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Stress Management

How Stress Affects Your Health

 

Stress is inescapable. It can be societal, like war or terrorism. It can be community related like drugs or disease. It can be personal like marriage or finance. It’s no secret that stress makes us feel bad, but just how “bad” is stress for us?

Our bodies have evolved to deal with stress. Fight or flight responses evolved as an answer to stress. An approaching bear quickens our pulse, raises our blood pressure, and accelerates our breathing. This prepares us for fight or flight. On the other hand, a large meal makes us sleepy and restful as our body prepares for digestion. These same biological responses occur with other stressors.

It’s no secret that physical and emotional stress increases our risk of psychological disorders. War veterans and survivors of natural catastrophes have higher incidences of mental health disorders like depression, anxiety, and post-traumatic stress disorder (PTSD). They are also at increased risk of unhealthy behaviors that are detrimental to their health, like drinking, smoking, drug use, or overeating. However, recent studies have shown that increased exposure to stress may have a more direct biologic influence that affects our health.

Back to the bear example, when we face a stress, our body’s preparation for fight or flight is a neurohormonal response that changes our chemical structure. Adrenaline and other catecholamines are released to raise our heart rate and blood pressure. Cortisol is released to increase our blood sugar, providing fuel for energy bursts. Even our immune system is activated to increase defense cells in case of injury. These same responses to stress that are helpful in our survival may also be detrimental if we are chronically exposed.

While the vast majority of us no longer have to deal with the bears terrorizing our tribe, we do have to deal with the many faces of modern stress. We face these stressors every day. Money, marriage, work, wars, climate change, an apocalyptic meteor crashing into the ocean – stress today may have changed since the charging bear, but our biological response to stress has not.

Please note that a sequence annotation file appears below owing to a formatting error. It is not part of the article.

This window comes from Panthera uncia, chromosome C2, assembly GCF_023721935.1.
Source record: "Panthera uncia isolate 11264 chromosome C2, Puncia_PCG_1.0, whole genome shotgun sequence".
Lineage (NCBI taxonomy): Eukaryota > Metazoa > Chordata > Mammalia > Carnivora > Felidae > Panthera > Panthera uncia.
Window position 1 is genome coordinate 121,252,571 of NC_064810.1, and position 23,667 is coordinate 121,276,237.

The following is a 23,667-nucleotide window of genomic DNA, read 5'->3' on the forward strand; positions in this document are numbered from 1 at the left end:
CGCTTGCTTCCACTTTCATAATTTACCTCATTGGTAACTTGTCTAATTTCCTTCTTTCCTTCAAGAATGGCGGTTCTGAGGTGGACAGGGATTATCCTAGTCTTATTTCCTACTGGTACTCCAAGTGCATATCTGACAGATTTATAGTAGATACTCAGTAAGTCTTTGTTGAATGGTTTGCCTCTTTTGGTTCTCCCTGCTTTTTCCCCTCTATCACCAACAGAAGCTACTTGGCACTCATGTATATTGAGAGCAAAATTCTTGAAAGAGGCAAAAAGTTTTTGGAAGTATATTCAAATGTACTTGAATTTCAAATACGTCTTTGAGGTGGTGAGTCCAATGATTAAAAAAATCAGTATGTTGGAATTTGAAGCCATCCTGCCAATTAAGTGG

Chronic exposure to stress increases the possibility of a chronic stress response. According to researchers at the University of Miami’s Department of Psychology, chronic exposure to stress may increase our risk of cardiovascular disease, respiratory disease, inflammatory diseases, and mental health issues.

One study measured the progression of atherosclerosis in monkeys that were grouped into stable and unstable social groups. Those in the unstable social group had more advanced progression of atherosclerosis, the disease that is responsible for heart attacks and strokes.

Another study examined cold symptoms in two groups exposed to a rhinovirus, the common cold. Those individuals with a perceived higher stress life were found to have a higher probability of developing symptoms.

Other studies have linked higher stress levels with an increased inflammatory response exacerbating diseases like rheumatoid arthritis or multiple sclerosis. Still, other studies have shown a relationship between increased vulnerability to disease and increased stress.

What does all this mean? Stress is bad for you, which we already knew. A better question is what is the treatment?

Patients diagnosed with mental health disorders like PTSD and depression have long been treated with cognitive behavioral therapy (CBT) and medicine. A combination of the two, along with cognitive-behavioral stress management (CBSM) has shown to improve quality of life. Other results show that these same techniques may even slow disease progression and improve long-term outcomes in cancer and HIV/AIDS patients.

What about dealing with every day stress? Optimism and healthy coping mechanisms decrease levels of stress. Whether it’s yoga in the morning or going out with friends in the evening, reducing stress is as individually based as our personalities. And, while you won’t get a prescription for Pilates, that doesn’t mean it isn’t good medicine. Just make sure your coping behavior isn’t unhealthy, like smoking or excessive alcohol.

A healthy dose of optimism is better for you than you thought. Perhaps the next time you debate whether to drink water, coffee, or wine, whatever you decide, try to see the glass half full.

 

Eugene Isaac, PA-C, MS, is a Cardiac Surgery Physician Assistant at Beebe Healthcare. Eugene received a Master’s of Physician Assistant Studies from Towson/Essex University in Baltimore, Md. He has trained and worked at several medical institutions and their affiliates including Johns Hopkins and the University of Maryland. Before joining Beebe’s Cardiac Surgery team in 2012, he worked as a surgical physician assistant at Medstar’s Good Samaritan Hospital.

 

 

 

 

Sources

[1] Schneiderman N, Ironson G, & Siegel S. Stress and Health: Psychological, Behavioral, and Biological Determinants. Annu Rev Clin Psychol 2005;1:607-628.

[1] Kaplan JR, Manuck SB, Clarkson TB, Lusso FM, Taub DM. Social status, environment and atherosclerosis in cynomolgus monkeys. Arteriosclerosis 1982;2:359-368. [PubMed: 6889852]

[1] Cohen S, Tyrrell DA, Smith AP. Psychological stress and susceptibility to the common cold. N. Engl. J. Med

1991;325:606-612. [PubMed: 1713648]